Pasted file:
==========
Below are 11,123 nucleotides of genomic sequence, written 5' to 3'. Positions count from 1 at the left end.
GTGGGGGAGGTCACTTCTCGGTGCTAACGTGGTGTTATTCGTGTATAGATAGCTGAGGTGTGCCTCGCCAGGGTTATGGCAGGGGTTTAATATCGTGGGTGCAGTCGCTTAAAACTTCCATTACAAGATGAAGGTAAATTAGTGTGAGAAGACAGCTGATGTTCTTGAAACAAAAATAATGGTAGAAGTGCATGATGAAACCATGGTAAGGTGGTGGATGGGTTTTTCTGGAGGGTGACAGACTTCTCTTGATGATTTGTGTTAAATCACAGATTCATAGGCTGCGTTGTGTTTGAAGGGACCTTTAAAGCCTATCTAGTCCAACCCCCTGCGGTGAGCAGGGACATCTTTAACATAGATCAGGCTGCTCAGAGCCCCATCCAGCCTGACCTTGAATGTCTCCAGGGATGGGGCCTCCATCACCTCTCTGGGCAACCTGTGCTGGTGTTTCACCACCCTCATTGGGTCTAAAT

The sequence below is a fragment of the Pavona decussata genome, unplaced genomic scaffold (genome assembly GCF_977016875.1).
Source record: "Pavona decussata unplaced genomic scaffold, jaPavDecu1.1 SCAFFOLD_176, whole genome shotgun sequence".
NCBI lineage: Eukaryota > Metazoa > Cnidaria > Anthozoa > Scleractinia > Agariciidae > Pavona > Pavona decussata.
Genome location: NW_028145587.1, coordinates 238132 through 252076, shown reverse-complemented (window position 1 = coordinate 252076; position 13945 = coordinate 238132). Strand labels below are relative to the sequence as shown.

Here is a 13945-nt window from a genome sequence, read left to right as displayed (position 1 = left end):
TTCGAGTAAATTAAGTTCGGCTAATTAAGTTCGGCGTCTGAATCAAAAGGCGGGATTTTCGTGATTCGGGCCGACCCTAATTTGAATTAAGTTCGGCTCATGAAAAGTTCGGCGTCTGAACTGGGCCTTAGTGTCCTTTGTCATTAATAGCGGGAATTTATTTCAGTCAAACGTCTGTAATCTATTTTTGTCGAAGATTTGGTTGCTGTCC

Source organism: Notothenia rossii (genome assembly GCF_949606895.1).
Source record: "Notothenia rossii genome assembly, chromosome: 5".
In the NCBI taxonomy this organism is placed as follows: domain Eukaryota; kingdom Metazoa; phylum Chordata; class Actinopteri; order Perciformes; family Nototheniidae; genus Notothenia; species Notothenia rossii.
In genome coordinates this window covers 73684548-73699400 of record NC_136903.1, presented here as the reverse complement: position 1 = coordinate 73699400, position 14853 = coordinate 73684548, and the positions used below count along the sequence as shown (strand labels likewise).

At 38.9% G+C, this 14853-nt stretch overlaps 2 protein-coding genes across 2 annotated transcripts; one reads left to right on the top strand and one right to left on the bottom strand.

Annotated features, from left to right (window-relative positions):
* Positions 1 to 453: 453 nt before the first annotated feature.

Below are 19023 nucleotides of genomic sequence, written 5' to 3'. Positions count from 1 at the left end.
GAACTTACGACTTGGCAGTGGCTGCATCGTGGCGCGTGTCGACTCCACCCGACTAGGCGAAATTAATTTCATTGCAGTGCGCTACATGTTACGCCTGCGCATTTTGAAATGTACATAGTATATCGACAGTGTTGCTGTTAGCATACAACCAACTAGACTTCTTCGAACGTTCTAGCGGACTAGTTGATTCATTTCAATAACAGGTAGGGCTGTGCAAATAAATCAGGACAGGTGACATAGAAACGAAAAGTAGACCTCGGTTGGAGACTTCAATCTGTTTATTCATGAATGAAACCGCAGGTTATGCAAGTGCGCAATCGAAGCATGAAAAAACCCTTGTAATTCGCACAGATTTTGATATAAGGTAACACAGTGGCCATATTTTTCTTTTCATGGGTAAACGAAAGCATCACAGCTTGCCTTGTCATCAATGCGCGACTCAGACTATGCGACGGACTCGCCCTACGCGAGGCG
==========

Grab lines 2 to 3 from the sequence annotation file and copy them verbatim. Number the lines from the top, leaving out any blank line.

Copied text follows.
GTGGGGGAGGTCACTTCTCGGTGCTAACGTGGTGTTATTCGTGTATAGATAGCTGAGGTGTGCCTCGCCAGGGTTATGGCAGGGGTTTAATATCGTGGGTGCAGTCGCTTAAAACTTCCATTACAAGATGAAGGTAAATTAGTGTGAGAAGACAGCTGATGTTCTTGAAACAAAAATAATGGTAGAAGTGCATGATGAAACCATGGTAAGGTGGTGGATGGGTTTTTCTGGAGGGTGACAGACTTCTCTTGATGATTTGTGTTAAATCACAGATTCATAGGCTGCGTTGTGTTTGAAGGGACCTTTAAAGCCTATCTAGTCCAACCCCCTGCGGTGAGCAGGGACATCTTTAACATAGATCAGGCTGCTCAGAGCCCCATCCAGCCTGACCTTGAATGTCTCCAGGGATGGGGCCTCCATCACCTCTCTGGGCAACCTGTGCTGGTGTTTCACCACCCTCATTGGGTCTAAAT

The sequence below is a fragment of the Pavona decussata genome, unplaced genomic scaffold (genome assembly GCF_977016875.1).